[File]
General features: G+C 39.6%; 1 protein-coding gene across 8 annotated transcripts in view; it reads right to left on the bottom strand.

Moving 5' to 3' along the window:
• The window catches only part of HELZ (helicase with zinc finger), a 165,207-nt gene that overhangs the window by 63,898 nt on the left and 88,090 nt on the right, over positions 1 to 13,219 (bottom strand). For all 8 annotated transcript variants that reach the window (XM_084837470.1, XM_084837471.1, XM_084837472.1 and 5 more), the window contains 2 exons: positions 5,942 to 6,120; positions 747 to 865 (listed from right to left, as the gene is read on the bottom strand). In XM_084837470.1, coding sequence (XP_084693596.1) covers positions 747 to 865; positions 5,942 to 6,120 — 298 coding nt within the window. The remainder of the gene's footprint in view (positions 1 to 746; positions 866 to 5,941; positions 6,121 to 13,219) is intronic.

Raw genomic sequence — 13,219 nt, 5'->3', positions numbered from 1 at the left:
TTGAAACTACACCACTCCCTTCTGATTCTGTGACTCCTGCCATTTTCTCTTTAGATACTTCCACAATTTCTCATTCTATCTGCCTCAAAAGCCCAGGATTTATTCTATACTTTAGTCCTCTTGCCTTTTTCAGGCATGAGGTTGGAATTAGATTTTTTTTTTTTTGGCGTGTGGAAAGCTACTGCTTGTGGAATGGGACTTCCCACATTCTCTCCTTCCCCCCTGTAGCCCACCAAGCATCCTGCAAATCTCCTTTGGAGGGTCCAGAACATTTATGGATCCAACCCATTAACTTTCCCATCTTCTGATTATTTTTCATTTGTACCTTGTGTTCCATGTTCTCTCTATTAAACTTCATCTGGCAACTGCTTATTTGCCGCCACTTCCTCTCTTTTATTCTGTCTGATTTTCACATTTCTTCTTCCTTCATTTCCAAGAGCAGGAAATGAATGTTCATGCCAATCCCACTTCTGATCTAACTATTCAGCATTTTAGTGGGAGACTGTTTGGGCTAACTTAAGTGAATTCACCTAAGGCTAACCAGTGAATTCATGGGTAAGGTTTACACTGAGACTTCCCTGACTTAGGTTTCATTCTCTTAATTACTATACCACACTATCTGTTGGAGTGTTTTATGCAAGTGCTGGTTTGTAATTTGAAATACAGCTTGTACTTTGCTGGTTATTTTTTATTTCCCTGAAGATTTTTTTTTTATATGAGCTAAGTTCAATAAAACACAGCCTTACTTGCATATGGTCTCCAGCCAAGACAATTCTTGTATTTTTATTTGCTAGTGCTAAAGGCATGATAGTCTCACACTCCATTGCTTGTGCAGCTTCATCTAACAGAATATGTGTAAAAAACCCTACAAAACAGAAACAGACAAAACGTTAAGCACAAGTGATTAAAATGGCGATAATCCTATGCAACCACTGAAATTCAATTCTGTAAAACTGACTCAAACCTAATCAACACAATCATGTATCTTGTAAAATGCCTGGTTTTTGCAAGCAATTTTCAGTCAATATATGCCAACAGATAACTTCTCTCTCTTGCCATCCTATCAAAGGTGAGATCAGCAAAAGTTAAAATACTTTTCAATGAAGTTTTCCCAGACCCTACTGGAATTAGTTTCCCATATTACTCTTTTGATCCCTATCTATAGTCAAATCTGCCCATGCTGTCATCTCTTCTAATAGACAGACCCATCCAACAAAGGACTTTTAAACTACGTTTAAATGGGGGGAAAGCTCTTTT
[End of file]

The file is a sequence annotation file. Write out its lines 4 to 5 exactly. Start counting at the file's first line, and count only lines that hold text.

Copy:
Raw genomic sequence — 13,219 nt, 5'->3', positions numbered from 1 at the left:
TTGAAACTACACCACTCCCTTCTGATTCTGTGACTCCTGCCATTTTCTCTTTAGATACTTCCACAATTTCTCATTCTATCTGCCTCAAAAGCCCAGGATTTATTCTATACTTTAGTCCTCTTGCCTTTTTCAGGCATGAGGTTGGAATTAGATTTTTTTTTTTTTGGCGTGTGGAAAGCTACTGCTTGTGGAATGGGACTTCCCACATTCTCTCCTTCCCCCCTGTAGCCCACCAAGCATCCTGCAAATCTCCTTTGGAGGGTCCAGAACATTTATGGATCCAACCCATTAACTTTCCCATCTTCTGATTATTTTTCATTTGTACCTTGTGTTCCATGTTCTCTCTATTAAACTTCATCTGGCAACTGCTTATTTGCCGCCACTTCCTCTCTTTTATTCTGTCTGATTTTCACATTTCTTCTTCCTTCATTTCCAAGAGCAGGAAATGAATGTTCATGCCAATCCCACTTCTGATCTAACTATTCAGCATTTTAGTGGGAGACTGTTTGGGCTAACTTAAGTGAATTCACCTAAGGCTAACCAGTGAATTCATGGGTAAGGTTTACACTGAGACTTCCCTGACTTAGGTTTCATTCTCTTAATTACTATACCACACTATCTGTTGGAGTGTTTTATGCAAGTGCTGGTTTGTAATTTGAAATACAGCTTGTACTTTGCTGGTTATTTTTTATTTCCCTGAAGATTTTTTTTTTATATGAGCTAAGTTCAATAAAACACAGCCTTACTTGCATATGGTCTCCAGCCAAGACAATTCTTGTATTTTTATTTGCTAGTGCTAAAGGCATGATAGTCTCACACTCCATTGCTTGTGCAGCTTCATCTAACAGAATATGTGTAAAAAACCCTACAAAACAGAAACAGACAAAACGTTAAGCACAAGTGATTAAAATGGCGATAATCCTATGCAACCACTGAAATTCAATTCTGTAAAACTGACTCAAACCTAATCAACACAATCATGTATCTTGTAAAATGCCTGGTTTTTGCAAGCAATTTTCAGTCAATATATGCCAACAGATAACTTCTCTCTCTTGCCATCCTATCAAAGGTGAGATCAGCAAAAGTTAAAATACTTTTCAATGAAGTTTTCCCAGACCCTACTGGAATTAGTTTCCCATATTACTCTTTTGATCCCTATCTATAGTCAAATCTGCCCATGCTGTCATCTCTTCTAATAGACAGACCCATCCAACAAAGGACTTTTAAACTACGTTTAAATGGGGGGAAAGCTCTTTT